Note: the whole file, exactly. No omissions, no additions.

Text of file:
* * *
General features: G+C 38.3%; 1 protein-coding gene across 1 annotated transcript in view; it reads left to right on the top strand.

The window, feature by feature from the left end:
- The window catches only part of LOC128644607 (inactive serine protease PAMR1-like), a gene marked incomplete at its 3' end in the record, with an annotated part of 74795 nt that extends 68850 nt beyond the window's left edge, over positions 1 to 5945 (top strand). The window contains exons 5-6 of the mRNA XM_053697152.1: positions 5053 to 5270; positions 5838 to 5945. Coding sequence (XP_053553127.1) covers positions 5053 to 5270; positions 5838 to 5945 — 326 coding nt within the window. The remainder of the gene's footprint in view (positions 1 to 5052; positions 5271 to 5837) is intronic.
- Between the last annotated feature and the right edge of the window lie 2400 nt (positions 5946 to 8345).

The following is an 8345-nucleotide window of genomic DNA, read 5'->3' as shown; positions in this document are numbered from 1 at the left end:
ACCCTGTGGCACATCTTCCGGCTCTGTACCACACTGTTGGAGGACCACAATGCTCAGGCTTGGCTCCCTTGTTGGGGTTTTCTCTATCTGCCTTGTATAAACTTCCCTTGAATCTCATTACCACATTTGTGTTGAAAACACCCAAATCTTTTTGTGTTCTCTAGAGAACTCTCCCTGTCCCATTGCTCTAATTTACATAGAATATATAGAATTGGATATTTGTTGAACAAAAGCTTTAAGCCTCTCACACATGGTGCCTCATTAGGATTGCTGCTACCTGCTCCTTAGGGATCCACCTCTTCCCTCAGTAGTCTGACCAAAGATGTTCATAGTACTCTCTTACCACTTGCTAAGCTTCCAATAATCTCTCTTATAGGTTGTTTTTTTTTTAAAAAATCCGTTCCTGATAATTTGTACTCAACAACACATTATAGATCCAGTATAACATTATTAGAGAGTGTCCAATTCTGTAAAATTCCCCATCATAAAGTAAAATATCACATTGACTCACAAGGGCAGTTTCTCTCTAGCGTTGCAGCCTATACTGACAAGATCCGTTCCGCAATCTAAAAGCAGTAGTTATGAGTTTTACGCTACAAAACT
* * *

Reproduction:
General features: G+C 38.3%; 1 protein-coding gene across 1 annotated transcript in view; it reads left to right on the top strand.

The window, feature by feature from the left end:
- The window catches only part of LOC128644607 (inactive serine protease PAMR1-like), a gene marked incomplete at its 3' end in the record, with an annotated part of 74795 nt that extends 68850 nt beyond the window's left edge, over positions 1 to 5945 (top strand). The window contains exons 5-6 of the mRNA XM_053697152.1: positions 5053 to 5270; positions 5838 to 5945. Coding sequence (XP_053553127.1) covers positions 5053 to 5270; positions 5838 to 5945 — 326 coding nt within the window. The remainder of the gene's footprint in view (positions 1 to 5052; positions 5271 to 5837) is intronic.
- Between the last annotated feature and the right edge of the window lie 2400 nt (positions 5946 to 8345).

The following is an 8345-nucleotide window of genomic DNA, read 5'->3' as shown; positions in this document are numbered from 1 at the left end:
ACCCTGTGGCACATCTTCCGGCTCTGTACCACACTGTTGGAGGACCACAATGCTCAGGCTTGGCTCCCTTGTTGGGGTTTTCTCTATCTGCCTTGTATAAACTTCCCTTGAATCTCATTACCACATTTGTGTTGAAAACACCCAAATCTTTTTGTGTTCTCTAGAGAACTCTCCCTGTCCCATTGCTCTAATTTACATAGAATATATAGAATTGGATATTTGTTGAACAAAAGCTTTAAGCCTCTCACACATGGTGCCTCATTAGGATTGCTGCTACCTGCTCCTTAGGGATCCACCTCTTCCCTCAGTAGTCTGACCAAAGATGTTCATAGTACTCTCTTACCACTTGCTAAGCTTCCAATAATCTCTCTTATAGGTTGTTTTTTTTTTAAAAAATCCGTTCCTGATAATTTGTACTCAACAACACATTATAGATCCAGTATAACATTATTAGAGAGTGTCCAATTCTGTAAAATTCCCCATCATAAAGTAAAATATCACATTGACTCACAAGGGCAGTTTCTCTCTAGCGTTGCAGCCTATACTGACAAGATCCGTTCCGCAATCTAAAAGCAGTAGTTATGAGTTTTACGCTACAAAACT